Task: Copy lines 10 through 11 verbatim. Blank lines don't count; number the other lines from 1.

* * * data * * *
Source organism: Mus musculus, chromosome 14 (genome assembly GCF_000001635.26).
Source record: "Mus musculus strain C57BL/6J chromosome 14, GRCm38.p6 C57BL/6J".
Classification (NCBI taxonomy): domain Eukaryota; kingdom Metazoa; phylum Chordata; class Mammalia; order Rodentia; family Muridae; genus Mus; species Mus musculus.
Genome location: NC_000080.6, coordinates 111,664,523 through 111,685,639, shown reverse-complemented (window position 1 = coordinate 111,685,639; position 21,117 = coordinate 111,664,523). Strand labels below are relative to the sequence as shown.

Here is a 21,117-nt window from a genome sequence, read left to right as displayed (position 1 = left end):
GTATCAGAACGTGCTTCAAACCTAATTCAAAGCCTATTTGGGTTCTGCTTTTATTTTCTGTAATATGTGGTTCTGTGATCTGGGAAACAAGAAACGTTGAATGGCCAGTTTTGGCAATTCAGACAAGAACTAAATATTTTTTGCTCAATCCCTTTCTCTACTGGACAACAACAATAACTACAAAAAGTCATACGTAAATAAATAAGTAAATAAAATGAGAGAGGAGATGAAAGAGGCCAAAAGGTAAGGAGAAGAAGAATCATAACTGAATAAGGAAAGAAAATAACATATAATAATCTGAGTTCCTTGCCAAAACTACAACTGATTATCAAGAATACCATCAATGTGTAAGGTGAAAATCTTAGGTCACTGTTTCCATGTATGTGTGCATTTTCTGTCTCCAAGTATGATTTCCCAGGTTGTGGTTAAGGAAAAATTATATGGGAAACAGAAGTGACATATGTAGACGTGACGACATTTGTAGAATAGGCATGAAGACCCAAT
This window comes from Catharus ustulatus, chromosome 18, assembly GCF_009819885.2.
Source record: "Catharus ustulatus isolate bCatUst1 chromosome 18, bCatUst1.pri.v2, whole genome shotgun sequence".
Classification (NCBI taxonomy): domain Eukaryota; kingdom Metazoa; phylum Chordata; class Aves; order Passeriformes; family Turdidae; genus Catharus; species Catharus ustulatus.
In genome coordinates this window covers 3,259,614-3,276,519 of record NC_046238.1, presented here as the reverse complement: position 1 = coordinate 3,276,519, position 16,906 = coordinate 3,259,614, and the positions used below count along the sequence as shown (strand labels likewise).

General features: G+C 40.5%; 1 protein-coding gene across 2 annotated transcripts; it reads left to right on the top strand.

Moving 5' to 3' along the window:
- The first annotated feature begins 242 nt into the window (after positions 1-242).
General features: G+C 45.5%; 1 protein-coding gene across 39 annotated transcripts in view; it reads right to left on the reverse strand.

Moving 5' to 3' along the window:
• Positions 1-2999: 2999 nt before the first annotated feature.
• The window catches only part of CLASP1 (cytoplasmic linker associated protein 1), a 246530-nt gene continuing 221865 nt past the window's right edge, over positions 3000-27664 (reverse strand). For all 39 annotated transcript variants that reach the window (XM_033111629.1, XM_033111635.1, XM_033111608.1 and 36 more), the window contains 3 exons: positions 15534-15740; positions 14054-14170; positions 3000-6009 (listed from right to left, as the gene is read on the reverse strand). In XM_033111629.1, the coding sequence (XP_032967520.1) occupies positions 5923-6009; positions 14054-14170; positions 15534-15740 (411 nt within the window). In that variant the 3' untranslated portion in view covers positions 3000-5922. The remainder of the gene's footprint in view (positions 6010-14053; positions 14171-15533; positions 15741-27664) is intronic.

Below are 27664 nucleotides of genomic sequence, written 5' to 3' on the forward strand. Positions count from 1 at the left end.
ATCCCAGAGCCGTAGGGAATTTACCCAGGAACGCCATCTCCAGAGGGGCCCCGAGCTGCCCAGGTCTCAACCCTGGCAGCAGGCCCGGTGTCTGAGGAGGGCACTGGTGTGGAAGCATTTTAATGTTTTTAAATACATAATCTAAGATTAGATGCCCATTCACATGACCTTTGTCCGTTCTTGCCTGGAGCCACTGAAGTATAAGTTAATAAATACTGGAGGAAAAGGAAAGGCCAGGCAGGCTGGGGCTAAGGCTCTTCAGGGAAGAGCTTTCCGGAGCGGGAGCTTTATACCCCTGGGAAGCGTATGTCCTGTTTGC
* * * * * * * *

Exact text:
In genome coordinates this window covers 3,259,614-3,276,519 of record NC_046238.1, presented here as the reverse complement: position 1 = coordinate 3,276,519, position 16,906 = coordinate 3,259,614, and the positions used below count along the sequence as shown (strand labels likewise).

General features: G+C 40.5%; 1 protein-coding gene across 2 annotated transcripts; it reads left to right on the top strand.